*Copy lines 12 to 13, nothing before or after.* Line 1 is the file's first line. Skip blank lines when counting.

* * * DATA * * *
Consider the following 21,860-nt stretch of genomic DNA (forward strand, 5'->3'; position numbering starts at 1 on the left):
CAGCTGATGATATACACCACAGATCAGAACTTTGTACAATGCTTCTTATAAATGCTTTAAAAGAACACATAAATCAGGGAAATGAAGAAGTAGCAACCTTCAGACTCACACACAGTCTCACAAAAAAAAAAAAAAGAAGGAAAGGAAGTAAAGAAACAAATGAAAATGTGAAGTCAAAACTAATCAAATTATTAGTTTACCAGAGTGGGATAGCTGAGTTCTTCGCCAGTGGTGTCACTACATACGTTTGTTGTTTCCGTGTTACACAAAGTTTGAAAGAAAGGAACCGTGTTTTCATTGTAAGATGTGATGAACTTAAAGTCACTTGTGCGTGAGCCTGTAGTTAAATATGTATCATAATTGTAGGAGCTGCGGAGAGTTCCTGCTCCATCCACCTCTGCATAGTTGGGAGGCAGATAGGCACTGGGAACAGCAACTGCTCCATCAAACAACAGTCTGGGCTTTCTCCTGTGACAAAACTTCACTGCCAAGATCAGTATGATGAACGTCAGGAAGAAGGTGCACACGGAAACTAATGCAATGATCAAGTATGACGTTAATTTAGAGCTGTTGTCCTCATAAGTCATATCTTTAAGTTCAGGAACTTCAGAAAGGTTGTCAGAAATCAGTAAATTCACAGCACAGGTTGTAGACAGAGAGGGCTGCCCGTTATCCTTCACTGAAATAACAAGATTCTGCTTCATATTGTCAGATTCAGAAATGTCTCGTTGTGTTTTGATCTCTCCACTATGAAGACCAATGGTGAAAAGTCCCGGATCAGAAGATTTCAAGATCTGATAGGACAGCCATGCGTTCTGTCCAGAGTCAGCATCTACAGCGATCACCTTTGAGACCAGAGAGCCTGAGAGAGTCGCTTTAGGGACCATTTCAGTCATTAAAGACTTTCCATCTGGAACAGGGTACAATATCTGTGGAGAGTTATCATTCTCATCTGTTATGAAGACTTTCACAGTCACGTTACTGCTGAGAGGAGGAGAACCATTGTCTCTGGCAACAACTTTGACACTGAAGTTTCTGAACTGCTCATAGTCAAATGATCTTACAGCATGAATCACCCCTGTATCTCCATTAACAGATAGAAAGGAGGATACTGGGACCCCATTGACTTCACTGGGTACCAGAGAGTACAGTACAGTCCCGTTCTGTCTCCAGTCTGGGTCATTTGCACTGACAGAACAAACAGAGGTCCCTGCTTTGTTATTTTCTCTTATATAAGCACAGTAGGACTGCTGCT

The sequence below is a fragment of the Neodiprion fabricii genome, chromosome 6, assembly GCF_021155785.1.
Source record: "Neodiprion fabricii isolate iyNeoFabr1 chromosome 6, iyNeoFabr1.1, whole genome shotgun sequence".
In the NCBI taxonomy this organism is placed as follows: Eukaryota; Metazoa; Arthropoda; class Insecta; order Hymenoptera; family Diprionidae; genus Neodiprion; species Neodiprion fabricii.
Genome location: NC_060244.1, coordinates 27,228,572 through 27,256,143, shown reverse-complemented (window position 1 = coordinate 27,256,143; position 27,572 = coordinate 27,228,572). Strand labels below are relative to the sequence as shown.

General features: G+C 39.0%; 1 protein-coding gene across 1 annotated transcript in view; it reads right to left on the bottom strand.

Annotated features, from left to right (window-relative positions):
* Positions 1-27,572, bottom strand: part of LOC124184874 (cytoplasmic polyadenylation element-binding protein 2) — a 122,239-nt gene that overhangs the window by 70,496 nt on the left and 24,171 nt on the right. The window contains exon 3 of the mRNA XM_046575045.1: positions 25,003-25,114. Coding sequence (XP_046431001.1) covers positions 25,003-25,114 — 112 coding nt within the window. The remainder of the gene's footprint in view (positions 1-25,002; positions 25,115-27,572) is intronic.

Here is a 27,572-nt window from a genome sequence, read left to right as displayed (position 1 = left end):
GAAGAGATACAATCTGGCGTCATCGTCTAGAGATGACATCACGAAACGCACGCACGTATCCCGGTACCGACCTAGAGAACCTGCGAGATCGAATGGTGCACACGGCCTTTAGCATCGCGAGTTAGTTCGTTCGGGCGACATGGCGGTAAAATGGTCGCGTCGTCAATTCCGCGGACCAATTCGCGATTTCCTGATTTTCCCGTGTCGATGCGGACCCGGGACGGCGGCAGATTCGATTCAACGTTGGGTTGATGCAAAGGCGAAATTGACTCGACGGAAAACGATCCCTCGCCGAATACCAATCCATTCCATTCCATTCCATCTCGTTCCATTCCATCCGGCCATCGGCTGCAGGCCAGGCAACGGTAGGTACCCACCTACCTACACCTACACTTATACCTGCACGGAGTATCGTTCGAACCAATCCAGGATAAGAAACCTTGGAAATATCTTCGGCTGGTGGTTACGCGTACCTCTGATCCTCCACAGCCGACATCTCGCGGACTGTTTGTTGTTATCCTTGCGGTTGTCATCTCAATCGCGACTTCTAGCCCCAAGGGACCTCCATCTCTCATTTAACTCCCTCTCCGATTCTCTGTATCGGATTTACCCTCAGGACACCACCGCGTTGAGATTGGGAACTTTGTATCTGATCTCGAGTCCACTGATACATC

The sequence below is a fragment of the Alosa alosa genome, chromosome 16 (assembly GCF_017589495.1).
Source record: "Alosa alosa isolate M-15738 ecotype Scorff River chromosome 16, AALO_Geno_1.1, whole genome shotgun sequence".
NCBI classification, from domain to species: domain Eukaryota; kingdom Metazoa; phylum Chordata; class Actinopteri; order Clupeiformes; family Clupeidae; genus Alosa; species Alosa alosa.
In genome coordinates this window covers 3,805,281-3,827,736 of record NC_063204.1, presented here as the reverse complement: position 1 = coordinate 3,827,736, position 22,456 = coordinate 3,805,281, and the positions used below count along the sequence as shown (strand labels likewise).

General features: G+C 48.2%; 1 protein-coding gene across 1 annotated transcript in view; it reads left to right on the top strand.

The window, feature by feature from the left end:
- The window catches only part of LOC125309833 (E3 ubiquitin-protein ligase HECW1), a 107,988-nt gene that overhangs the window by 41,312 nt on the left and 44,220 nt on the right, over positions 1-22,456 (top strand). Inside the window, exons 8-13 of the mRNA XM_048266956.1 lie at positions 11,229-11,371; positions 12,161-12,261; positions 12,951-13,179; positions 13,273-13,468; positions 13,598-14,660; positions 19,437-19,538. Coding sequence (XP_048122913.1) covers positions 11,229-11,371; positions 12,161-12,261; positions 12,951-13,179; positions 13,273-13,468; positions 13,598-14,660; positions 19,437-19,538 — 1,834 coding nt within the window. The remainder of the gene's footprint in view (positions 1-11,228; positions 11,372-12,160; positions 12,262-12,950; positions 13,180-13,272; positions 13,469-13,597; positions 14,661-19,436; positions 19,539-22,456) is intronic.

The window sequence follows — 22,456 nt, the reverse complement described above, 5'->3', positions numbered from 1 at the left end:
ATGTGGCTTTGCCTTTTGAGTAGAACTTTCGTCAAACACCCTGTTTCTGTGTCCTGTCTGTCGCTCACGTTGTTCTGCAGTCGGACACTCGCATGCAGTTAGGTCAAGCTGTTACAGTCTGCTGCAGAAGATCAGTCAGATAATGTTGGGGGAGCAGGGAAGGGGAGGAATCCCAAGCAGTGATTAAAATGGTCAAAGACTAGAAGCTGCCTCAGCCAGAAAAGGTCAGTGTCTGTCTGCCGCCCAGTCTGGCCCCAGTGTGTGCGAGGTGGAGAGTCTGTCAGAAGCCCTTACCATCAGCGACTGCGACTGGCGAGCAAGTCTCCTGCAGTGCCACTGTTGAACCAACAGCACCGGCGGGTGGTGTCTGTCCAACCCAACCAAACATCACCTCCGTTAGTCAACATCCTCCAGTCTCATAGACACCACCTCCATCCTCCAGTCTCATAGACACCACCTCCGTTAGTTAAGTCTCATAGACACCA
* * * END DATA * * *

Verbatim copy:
The sequence below is a fragment of the Alosa alosa genome, chromosome 16 (assembly GCF_017589495.1).
Source record: "Alosa alosa isolate M-15738 ecotype Scorff River chromosome 16, AALO_Geno_1.1, whole genome shotgun sequence".